Candles censored


Many Weibo users have shared screenshots of this tribute by Hong Kong's Apple Daily newspaperImage copyright
APPLE DAILY

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Many Weibo users have shared screenshots of this tribute by Hong Kong’s Apple Daily newspaper

The confirmed death of Nobel Peace Prize laureate Liu Xiaobo has sent shockwaves around the world, but in mainland China, there is media silence.

Official media have yet to comment on Liu’s death, and social media users have noticed attempts from the government censors to mute reaction online.

Thousands of users are aware of his death, however, and have found creative ways to post tributes.

‘Results cannot be displayed’

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BAIDU

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Chinese search engine Baidu says the last news article mentioning Mr Liu was in February

Mr Liu was China’s most influential dissident and his death has made headlines around the world.

But leading state news organs such as People’s Daily and CCTV have yet to respond to Mr Liu’s death.

A news search of “Liu Xiaobo” on leading Chinese search engine Baidu brings up no domestic press mentions of Mr Liu since February.

On social media, it is very much the same story. A search on the popular Sina Weibo microblog brings up a message saying “according to relevant laws and policies, results for ‘Liu Xiaobo’ cannot be displayed”.

‘Even RIP is being deleted’

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SINA WEIBO

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‘TobyandElias’ says that Weibo admins are busy deleting RIP messages

Many apparently innocuous comments from influential users appear to have been deleted from Sina Weibo.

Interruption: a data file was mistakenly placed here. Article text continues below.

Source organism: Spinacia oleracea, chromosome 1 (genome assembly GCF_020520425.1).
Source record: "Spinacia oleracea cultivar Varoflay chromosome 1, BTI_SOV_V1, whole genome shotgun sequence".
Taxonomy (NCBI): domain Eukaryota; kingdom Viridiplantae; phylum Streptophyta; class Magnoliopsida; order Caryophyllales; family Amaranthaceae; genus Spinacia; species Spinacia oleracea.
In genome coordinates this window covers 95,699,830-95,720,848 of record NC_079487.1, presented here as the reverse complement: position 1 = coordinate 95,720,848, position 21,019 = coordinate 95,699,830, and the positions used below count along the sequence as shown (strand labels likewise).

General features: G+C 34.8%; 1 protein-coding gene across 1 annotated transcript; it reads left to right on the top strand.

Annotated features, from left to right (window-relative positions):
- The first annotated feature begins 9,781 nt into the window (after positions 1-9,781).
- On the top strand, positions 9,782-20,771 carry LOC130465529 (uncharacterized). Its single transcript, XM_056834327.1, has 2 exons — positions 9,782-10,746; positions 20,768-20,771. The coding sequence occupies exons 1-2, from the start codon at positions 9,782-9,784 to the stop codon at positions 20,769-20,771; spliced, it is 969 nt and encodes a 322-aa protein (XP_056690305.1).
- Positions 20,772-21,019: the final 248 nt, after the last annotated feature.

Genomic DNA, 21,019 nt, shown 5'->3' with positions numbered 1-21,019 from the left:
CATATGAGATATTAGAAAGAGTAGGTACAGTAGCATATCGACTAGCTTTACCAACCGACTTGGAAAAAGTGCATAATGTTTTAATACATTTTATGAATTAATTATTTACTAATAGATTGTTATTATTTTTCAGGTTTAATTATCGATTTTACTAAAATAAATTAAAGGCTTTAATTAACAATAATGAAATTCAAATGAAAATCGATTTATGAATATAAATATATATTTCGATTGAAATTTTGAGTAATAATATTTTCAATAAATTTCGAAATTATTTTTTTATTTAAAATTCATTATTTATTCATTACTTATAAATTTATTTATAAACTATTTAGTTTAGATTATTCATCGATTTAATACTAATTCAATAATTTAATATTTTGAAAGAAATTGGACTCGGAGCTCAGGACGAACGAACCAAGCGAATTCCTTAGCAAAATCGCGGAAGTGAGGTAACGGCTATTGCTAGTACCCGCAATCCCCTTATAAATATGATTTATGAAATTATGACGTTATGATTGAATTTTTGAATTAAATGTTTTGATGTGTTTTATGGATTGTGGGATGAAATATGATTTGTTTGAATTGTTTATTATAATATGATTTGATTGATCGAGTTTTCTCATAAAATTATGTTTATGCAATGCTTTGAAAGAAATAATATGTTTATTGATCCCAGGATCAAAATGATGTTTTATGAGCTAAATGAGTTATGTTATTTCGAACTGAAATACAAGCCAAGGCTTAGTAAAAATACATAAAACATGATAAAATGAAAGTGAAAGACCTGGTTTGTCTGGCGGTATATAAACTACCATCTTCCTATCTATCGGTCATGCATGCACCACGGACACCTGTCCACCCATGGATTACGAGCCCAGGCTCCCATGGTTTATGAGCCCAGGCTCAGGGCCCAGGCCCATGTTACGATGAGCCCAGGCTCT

Xu Xin – a user with 31 million followers – posted a few candle emojis, which have been removed.

People often use candle emojis on Weibo to commemorate someone who has died.

TobyandElias‘ wrote: “Weibo is really busy tonight – things are constantly being deleted. Even R…I…P is being deleted”

‘Free at last’

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SINA WEIBO

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Thousands of Weibo users have posted tributes

Weibo users have used creative ways to show their condolences and bypass the censors.

Some have posted screengrabs of image tributes that they have seen on Twitter and Instagram, platforms which are blocked in mainland China.

Some also post links to songs as tributes. ‘AlwaysABadCard‘ links to the lyrics page of a song called “No one knows where we will go tomorrow”. It describes being “locked in a cage” and hoping “that tomorrow will be better”.

As censors often scrape for simplified Chinese words, ‘urKARINA‘ uses traditional characters to write her message instead. “Thank you for your courage. You are free at last,” she says.

BBC Monitoring reports and analyses news from TV, radio, web and print media around the world. You can follow BBC Monitoring on Twitterand Facebook.


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